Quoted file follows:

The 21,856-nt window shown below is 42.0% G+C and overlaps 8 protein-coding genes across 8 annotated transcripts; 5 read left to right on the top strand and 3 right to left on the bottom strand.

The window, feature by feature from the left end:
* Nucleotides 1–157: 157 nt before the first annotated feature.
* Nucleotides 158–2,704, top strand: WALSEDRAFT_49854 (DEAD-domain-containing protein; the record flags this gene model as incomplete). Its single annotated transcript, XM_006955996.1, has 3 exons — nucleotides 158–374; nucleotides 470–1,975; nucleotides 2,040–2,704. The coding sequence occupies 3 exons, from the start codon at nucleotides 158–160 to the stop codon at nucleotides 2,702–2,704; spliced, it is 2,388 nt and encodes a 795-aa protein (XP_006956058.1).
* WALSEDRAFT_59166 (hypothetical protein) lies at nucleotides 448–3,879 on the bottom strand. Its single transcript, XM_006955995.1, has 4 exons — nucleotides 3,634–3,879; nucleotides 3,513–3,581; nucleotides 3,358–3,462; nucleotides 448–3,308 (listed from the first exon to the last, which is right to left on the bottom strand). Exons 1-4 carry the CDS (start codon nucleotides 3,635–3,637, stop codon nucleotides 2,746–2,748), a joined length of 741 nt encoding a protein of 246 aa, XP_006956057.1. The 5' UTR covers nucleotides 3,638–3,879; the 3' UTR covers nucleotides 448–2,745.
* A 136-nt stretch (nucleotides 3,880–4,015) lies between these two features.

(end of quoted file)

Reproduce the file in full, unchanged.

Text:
The 21,856-nt window shown below is 42.0% G+C and overlaps 8 protein-coding genes across 8 annotated transcripts; 5 read left to right on the top strand and 3 right to left on the bottom strand.

The window, feature by feature from the left end:
* Nucleotides 1–157: 157 nt before the first annotated feature.
* Nucleotides 158–2,704, top strand: WALSEDRAFT_49854 (DEAD-domain-containing protein; the record flags this gene model as incomplete). Its single annotated transcript, XM_006955996.1, has 3 exons — nucleotides 158–374; nucleotides 470–1,975; nucleotides 2,040–2,704. The coding sequence occupies 3 exons, from the start codon at nucleotides 158–160 to the stop codon at nucleotides 2,702–2,704; spliced, it is 2,388 nt and encodes a 795-aa protein (XP_006956058.1).
* WALSEDRAFT_59166 (hypothetical protein) lies at nucleotides 448–3,879 on the bottom strand. Its single transcript, XM_006955995.1, has 4 exons — nucleotides 3,634–3,879; nucleotides 3,513–3,581; nucleotides 3,358–3,462; nucleotides 448–3,308 (listed from the first exon to the last, which is right to left on the bottom strand). Exons 1-4 carry the CDS (start codon nucleotides 3,635–3,637, stop codon nucleotides 2,746–2,748), a joined length of 741 nt encoding a protein of 246 aa, XP_006956057.1. The 5' UTR covers nucleotides 3,638–3,879; the 3' UTR covers nucleotides 448–2,745.
* A 136-nt stretch (nucleotides 3,880–4,015) lies between these two features.